Indian country is small, especially in Oklahoma. Really small. There are people you kinda know, even if you don’t really “know” them. That was me and Alison before we “actually” met each other in a basketball tournament last month. Alison is an educator, administrator, community organizer and mom and she’s one of those Indigenous women that can be counted on to take a stand for others.
Last month I blogged about an all-Indian basketball tournament and our team the “Auntie Ballers.” It was therapeutic stream of conscious for me, spilling out my own own emotions and droning on about the love of basketball. I also seized the moment during the NCAA tournament to provide some education about federal Indian policy, the boarding school experience, and how the sport has served for so many as a way to compartmentalize and escape. Little did I know how much that post would hit the hearts and minds of so many other ballers who reached a tipping point during this last year of isolation, grief and recovery.
Alison was one of the Auntie Ballers and she generously shares her story healing story here:
“My preface of this blog could probably be it’s own blog so bear with me. First and foremost, I would like to say a heartfelt thank you to Carla Feathers and Stacy Leeds for asking me to play and sponsoring us. And to the keenest teammates for hangin’ tough with me.
A year ago I was in quarantine because I had the flu and was exposed to Covid-19 (I actually think I had covid then) so panic and anxiety set in. I was already battling a deep depression because the spring before my daddy began his journey home and left us in May 2019. Being isolated in quarantine is a hard thing to endure so my depression was allowed to manifest into a whole new level of hopelessness.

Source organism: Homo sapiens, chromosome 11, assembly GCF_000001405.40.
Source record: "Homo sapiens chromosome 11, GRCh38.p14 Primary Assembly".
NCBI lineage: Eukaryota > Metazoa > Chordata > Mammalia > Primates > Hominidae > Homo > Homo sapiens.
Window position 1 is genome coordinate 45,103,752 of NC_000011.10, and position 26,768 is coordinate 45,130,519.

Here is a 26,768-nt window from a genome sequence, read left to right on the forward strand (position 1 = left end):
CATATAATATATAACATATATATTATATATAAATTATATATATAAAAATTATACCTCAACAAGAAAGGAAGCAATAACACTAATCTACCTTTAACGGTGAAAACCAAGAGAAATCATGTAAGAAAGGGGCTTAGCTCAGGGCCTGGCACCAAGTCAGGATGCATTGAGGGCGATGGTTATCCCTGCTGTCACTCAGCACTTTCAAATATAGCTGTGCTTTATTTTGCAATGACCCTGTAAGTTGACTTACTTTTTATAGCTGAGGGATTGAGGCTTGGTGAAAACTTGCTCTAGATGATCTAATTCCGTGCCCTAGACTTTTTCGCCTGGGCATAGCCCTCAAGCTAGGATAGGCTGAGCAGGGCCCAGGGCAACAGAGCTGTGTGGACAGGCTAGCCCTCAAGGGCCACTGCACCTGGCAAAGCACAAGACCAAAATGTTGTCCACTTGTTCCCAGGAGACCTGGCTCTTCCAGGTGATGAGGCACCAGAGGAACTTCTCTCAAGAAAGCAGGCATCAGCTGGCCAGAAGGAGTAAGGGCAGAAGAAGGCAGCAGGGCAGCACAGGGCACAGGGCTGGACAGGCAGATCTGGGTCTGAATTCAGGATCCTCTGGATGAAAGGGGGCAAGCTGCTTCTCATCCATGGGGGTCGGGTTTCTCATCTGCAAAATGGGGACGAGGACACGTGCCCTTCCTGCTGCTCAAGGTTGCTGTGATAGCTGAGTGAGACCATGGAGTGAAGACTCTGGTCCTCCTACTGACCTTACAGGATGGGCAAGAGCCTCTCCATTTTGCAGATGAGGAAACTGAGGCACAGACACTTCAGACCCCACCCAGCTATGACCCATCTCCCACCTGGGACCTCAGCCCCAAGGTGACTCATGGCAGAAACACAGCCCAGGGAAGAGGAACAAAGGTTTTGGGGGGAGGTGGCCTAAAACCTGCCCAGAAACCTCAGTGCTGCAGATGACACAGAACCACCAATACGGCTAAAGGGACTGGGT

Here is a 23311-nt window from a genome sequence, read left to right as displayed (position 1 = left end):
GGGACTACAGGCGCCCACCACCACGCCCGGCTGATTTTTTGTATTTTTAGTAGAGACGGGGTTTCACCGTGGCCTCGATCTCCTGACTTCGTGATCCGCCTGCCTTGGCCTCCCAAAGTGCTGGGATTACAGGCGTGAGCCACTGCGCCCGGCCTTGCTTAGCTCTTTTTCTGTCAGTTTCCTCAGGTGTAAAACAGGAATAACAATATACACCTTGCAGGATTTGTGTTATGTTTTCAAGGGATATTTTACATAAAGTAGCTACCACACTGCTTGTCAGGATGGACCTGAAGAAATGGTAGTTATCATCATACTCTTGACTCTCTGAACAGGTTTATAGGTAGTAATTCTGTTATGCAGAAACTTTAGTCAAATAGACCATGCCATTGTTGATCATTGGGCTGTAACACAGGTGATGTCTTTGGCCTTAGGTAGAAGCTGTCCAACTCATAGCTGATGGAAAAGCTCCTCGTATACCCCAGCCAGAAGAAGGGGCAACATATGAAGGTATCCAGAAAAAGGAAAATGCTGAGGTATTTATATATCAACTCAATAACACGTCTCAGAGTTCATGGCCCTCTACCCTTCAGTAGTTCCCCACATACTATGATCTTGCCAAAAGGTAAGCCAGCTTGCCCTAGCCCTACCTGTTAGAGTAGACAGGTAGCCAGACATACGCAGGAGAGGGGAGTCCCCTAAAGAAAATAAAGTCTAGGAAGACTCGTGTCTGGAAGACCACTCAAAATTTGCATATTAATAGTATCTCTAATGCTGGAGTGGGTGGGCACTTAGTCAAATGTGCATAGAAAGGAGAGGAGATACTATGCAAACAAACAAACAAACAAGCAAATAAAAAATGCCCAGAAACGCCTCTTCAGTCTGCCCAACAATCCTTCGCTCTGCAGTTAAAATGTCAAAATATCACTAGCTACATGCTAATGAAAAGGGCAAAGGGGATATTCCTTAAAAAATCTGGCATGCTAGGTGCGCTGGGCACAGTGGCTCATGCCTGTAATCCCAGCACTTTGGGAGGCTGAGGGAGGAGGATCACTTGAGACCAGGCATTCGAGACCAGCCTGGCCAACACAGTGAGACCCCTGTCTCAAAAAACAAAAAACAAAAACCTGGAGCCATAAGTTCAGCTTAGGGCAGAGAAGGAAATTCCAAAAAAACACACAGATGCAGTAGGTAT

This would not be my first or last quarantine as I have been quarantined 3 times total in a span of a year. After I got out the first one I quit working out and I even stopped running, which is a big part of my identity. To despair and to be that terrified is a hard pill to swallow as I reflect. The worst case scenario did happen and I caught Covid for real in October right before my 41st birthday. Since then I’ve been battling to get my head on straight and start working out again. I still suffer from Covid “long hauler” symptoms and I am seeing a cardiologist, so getting into shape has been really difficult.
During the basketball tournament my heart raced during one of our games and would not go under 166 heartbeats per minute even after sitting for a long period of time. I was determined to keep playing through and that’s what I’ve always strived to do with my life. Even after being diagnosed with a mental health condition back in 2017 and the passing of my father-in-law, brother, and my parents in the span of 4 years, made it more difficult. However, I just keep playing, moving, living, loving, breathing. Sports has been a big part of my healing, a key to coping.